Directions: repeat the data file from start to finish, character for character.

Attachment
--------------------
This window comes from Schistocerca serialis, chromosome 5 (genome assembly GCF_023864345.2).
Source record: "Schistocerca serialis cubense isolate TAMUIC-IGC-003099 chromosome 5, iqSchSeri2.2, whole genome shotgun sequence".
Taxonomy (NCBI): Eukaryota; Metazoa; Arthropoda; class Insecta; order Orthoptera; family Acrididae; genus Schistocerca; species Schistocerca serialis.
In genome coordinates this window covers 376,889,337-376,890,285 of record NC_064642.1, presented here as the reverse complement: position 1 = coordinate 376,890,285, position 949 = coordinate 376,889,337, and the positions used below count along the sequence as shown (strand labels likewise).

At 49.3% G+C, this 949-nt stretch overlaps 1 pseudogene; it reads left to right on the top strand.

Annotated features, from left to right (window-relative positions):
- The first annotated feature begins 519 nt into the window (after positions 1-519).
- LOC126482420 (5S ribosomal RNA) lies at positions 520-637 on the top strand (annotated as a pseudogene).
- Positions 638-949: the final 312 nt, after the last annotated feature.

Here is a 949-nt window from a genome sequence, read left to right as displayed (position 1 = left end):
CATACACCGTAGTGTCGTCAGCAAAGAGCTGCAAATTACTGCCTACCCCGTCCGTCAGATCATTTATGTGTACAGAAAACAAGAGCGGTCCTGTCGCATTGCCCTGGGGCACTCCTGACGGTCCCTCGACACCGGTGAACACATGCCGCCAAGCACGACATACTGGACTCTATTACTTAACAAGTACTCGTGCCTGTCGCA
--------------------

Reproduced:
This window comes from Schistocerca serialis, chromosome 5 (genome assembly GCF_023864345.2).
Source record: "Schistocerca serialis cubense isolate TAMUIC-IGC-003099 chromosome 5, iqSchSeri2.2, whole genome shotgun sequence".
Taxonomy (NCBI): Eukaryota; Metazoa; Arthropoda; class Insecta; order Orthoptera; family Acrididae; genus Schistocerca; species Schistocerca serialis.
In genome coordinates this window covers 376,889,337-376,890,285 of record NC_064642.1, presented here as the reverse complement: position 1 = coordinate 376,890,285, position 949 = coordinate 376,889,337, and the positions used below count along the sequence as shown (strand labels likewise).

At 49.3% G+C, this 949-nt stretch overlaps 1 pseudogene; it reads left to right on the top strand.

Annotated features, from left to right (window-relative positions):
- The first annotated feature begins 519 nt into the window (after positions 1-519).
- LOC126482420 (5S ribosomal RNA) lies at positions 520-637 on the top strand (annotated as a pseudogene).
- Positions 638-949: the final 312 nt, after the last annotated feature.

Here is a 949-nt window from a genome sequence, read left to right as displayed (position 1 = left end):
CATACACCGTAGTGTCGTCAGCAAAGAGCTGCAAATTACTGCCTACCCCGTCCGTCAGATCATTTATGTGTACAGAAAACAAGAGCGGTCCTGTCGCATTGCCCTGGGGCACTCCTGACGGTCCCTCGACACCGGTGAACACATGCCGCCAAGCACGACATACTGGACTCTATTACTTAACAAGTACTCGTGCCTGTCGCA